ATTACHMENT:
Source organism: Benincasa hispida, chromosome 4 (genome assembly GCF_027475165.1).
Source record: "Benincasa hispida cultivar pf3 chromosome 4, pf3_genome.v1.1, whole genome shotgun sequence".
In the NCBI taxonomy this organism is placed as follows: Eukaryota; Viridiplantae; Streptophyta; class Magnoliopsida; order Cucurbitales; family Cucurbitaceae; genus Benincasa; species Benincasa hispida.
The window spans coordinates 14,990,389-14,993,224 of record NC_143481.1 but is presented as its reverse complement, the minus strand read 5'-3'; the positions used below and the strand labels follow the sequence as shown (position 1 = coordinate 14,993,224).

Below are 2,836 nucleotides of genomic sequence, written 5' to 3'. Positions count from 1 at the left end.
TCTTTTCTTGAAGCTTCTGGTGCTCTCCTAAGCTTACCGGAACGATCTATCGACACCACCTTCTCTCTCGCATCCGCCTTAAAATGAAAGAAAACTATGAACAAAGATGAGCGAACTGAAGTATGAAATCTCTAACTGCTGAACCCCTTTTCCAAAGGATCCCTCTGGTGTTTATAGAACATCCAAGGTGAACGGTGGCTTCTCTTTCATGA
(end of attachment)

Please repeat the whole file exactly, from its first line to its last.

Source organism: Benincasa hispida, chromosome 4 (genome assembly GCF_027475165.1).
Source record: "Benincasa hispida cultivar pf3 chromosome 4, pf3_genome.v1.1, whole genome shotgun sequence".
In the NCBI taxonomy this organism is placed as follows: Eukaryota; Viridiplantae; Streptophyta; class Magnoliopsida; order Cucurbitales; family Cucurbitaceae; genus Benincasa; species Benincasa hispida.
The window spans coordinates 14,990,389-14,993,224 of record NC_143481.1 but is presented as its reverse complement, the minus strand read 5'-3'; the positions used below and the strand labels follow the sequence as shown (position 1 = coordinate 14,993,224).

Below are 2,836 nucleotides of genomic sequence, written 5' to 3'. Positions count from 1 at the left end.
TCTTTTCTTGAAGCTTCTGGTGCTCTCCTAAGCTTACCGGAACGATCTATCGACACCACCTTCTCTCTCGCATCCGCCTTAAAATGAAAGAAAACTATGAACAAAGATGAGCGAACTGAAGTATGAAATCTCTAACTGCTGAACCCCTTTTCCAAAGGATCCCTCTGGTGTTTATAGAACATCCAAGGTGAACGGTGGCTTCTCTTTCATGA